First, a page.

The University of Southampton
University of Southampton Institutional Repository

Gulf Stream transport and pathway variability: the importance of air-sea fluxes

Gulf Stream transport and pathway variability: the importance of air-sea fluxes
Gulf Stream transport and pathway variability: the importance of air-sea fluxes
Understanding the various mechanisms that control path and transport variability of the Gulf Stream (GS) is important due to its major role in the global redistri- bution of heat. This work provides evidence that localised surface heat fluxes can induce changes in the path and strength of the GS.
Interannual path and transport variability of the GS are calculated here using different methods in a range of observational products, which are compared to high resolution (eddy-resolving) ocean model output. It is shown that changes in the baroclinic transport, i.e. the density-driven component, are crucial in controlling total GS transport variability. Furthermore, observational and model evidence was found that intense air-sea fluxes during severe winters alters the cross-stream density structure and in turn the GS transport compared to the previous year. The investigation found that these years were also associated with deeper mixed layers, strengthened meridional temperature gradients (to the north and south of the GS core) and an intensified westward component of the southern recirculation.
Lagrangian analysis is performed to examine GS pathway variability. Distinctive characteristics of the recirculating and Subpolar Gyre (SPG)-bound pathways are revealed. In particular, a more direct, faster, subsurface pathway to the SPG is revealed than has been found previously. By demonstrating that this pathway had increased throughput to this region during the 1990s, it is possible for the first time to reconcile the 1990s SPG warming with a Lagrangian approach. The influx of warm water during this decade is related to air-sea fluxes associated with the North Atlantic Oscillation (NAO). Additionally, near-surface pathways are significantly correlated to the wind stress curl over the STG.
University of Southampton
Jacobs, Zoe, Louisa
3b55fc85-c85e-442e-949c-8a71850a66e8
Jacobs, Zoe, Louisa
3b55fc85-c85e-442e-949c-8a71850a66e8
Grist, Jeremy
ffea99af-f811-436f-9bac-5b02ba6dc00f

Jacobs, Zoe, Louisa (2018) Gulf Stream transport and pathway variability: the importance of air-sea fluxes. University of Southampton, Doctoral Thesis, 188pp.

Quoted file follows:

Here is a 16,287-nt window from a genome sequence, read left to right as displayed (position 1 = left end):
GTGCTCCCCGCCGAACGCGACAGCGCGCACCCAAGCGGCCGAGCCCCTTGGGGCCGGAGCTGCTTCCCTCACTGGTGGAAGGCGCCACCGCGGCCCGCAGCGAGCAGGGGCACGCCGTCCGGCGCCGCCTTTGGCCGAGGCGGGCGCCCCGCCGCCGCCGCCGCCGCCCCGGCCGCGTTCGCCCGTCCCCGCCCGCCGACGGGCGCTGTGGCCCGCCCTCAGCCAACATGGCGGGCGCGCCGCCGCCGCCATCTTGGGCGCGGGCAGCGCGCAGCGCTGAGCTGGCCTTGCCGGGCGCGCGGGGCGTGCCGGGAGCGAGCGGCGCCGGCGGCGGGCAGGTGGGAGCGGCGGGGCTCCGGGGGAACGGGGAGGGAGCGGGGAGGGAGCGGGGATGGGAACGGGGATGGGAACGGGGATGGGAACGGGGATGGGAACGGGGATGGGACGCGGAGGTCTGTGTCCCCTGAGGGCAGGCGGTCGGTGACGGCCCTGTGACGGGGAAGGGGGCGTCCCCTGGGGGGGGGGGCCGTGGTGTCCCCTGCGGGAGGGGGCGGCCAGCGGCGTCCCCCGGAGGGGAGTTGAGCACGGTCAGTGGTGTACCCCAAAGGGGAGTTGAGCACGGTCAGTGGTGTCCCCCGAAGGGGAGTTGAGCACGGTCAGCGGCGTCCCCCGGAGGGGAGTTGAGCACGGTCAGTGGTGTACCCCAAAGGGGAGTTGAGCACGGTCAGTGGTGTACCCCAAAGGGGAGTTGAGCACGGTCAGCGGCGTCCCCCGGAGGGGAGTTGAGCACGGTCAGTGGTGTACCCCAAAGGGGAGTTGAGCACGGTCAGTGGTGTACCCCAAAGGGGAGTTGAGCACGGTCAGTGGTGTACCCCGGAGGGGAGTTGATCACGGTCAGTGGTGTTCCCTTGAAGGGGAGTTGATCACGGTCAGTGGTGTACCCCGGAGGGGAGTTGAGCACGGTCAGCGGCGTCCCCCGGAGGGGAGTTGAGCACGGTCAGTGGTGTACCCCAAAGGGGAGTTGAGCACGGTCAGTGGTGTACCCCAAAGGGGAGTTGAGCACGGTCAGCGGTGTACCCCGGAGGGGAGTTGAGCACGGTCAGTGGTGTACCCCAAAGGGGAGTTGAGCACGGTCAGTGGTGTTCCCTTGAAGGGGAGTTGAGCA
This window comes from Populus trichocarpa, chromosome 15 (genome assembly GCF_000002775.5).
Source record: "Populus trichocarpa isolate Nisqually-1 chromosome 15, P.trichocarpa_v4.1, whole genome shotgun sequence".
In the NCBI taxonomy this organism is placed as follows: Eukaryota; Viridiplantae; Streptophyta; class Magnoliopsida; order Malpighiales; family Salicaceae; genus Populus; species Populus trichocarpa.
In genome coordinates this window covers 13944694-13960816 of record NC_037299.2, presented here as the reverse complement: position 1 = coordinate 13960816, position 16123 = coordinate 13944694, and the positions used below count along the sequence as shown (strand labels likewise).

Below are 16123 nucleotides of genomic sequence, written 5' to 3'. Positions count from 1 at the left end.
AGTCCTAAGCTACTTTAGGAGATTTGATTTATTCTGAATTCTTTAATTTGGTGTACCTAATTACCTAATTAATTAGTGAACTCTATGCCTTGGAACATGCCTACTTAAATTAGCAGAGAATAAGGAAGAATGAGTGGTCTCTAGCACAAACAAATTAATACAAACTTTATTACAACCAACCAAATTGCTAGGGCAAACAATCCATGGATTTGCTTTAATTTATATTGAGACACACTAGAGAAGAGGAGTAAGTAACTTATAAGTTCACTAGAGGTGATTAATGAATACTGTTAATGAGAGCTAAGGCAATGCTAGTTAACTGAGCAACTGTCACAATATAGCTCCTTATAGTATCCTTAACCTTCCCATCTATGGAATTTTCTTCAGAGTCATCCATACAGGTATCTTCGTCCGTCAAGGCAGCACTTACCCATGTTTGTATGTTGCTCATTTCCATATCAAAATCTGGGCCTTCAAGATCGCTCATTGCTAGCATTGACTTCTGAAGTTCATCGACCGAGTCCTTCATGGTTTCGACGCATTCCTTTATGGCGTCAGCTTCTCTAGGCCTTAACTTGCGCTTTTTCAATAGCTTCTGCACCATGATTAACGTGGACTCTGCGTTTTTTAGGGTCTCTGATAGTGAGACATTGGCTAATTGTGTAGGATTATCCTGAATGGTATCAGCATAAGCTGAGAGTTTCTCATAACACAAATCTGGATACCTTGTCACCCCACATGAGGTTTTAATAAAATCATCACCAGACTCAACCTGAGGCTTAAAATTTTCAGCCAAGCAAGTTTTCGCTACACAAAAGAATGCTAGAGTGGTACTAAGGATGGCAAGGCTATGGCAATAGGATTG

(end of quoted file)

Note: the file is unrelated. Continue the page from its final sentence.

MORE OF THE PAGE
Record type: Thesis (Doctoral)

Abstract

Understanding the various mechanisms that control path and transport variability of the Gulf Stream (GS) is important due to its major role in the global redistri- bution of heat. This work provides evidence that localised surface heat fluxes can induce changes in the path and strength of the GS.
Interannual path and transport variability of the GS are calculated here using different methods in a range of observational products, which are compared to high resolution (eddy-resolving) ocean model output. It is shown that changes in the baroclinic transport, i.e. the density-driven component, are crucial in controlling total GS transport variability. Furthermore, observational and model evidence was found that intense air-sea fluxes during severe winters alters the cross-stream density structure and in turn the GS transport compared to the previous year. The investigation found that these years were also associated with deeper mixed layers, strengthened meridional temperature gradients (to the north and south of the GS core) and an intensified westward component of the southern recirculation.
Lagrangian analysis is performed to examine GS pathway variability. Distinctive characteristics of the recirculating and Subpolar Gyre (SPG)-bound pathways are revealed. In particular, a more direct, faster, subsurface pathway to the SPG is revealed than has been found previously. By demonstrating that this pathway had increased throughput to this region during the 1990s, it is possible for the first time to reconcile the 1990s SPG warming with a Lagrangian approach. The influx of warm water during this decade is related to air-sea fluxes associated with the North Atlantic Oscillation (NAO). Additionally, near-surface pathways are significantly correlated to the wind stress curl over the STG.

Text
Jacobs, Zoe_PhD_June_2018 - Version of Record
Available under License University of Southampton Thesis Licence.
Download (9MB)

More information

Published date: 28 June 2018

Identifiers

Local EPrints ID: 424749
URI: http://eprints.soton.ac.uk/id/eprint/424749
PURE UUID: 0b663174-701b-44fc-ba8e-18138353c959

Catalogue record

Date deposited: 05 Oct 2018 11:43
Last modified: 13 Mar 2019 18:10

Export record

Download statistics

Downloads from ePrints over the past year. Other digital versions may also be available to download e.g. from the publisher's website.

View more statistics

Atom RSS 1.0 RSS 2.0

Contact ePrints Soton: eprints@soton.ac.uk

ePrints Soton supports OAI 2.0 with a base URL of http://eprints.soton.ac.uk/cgi/oai2

This repository has been built using EPrints software, developed at the University of Southampton, but available to everyone to use.

We use cookies to ensure that we give you the best experience on our website. If you continue without changing your settings, we will assume that you are happy to receive cookies on the University of Southampton website.

×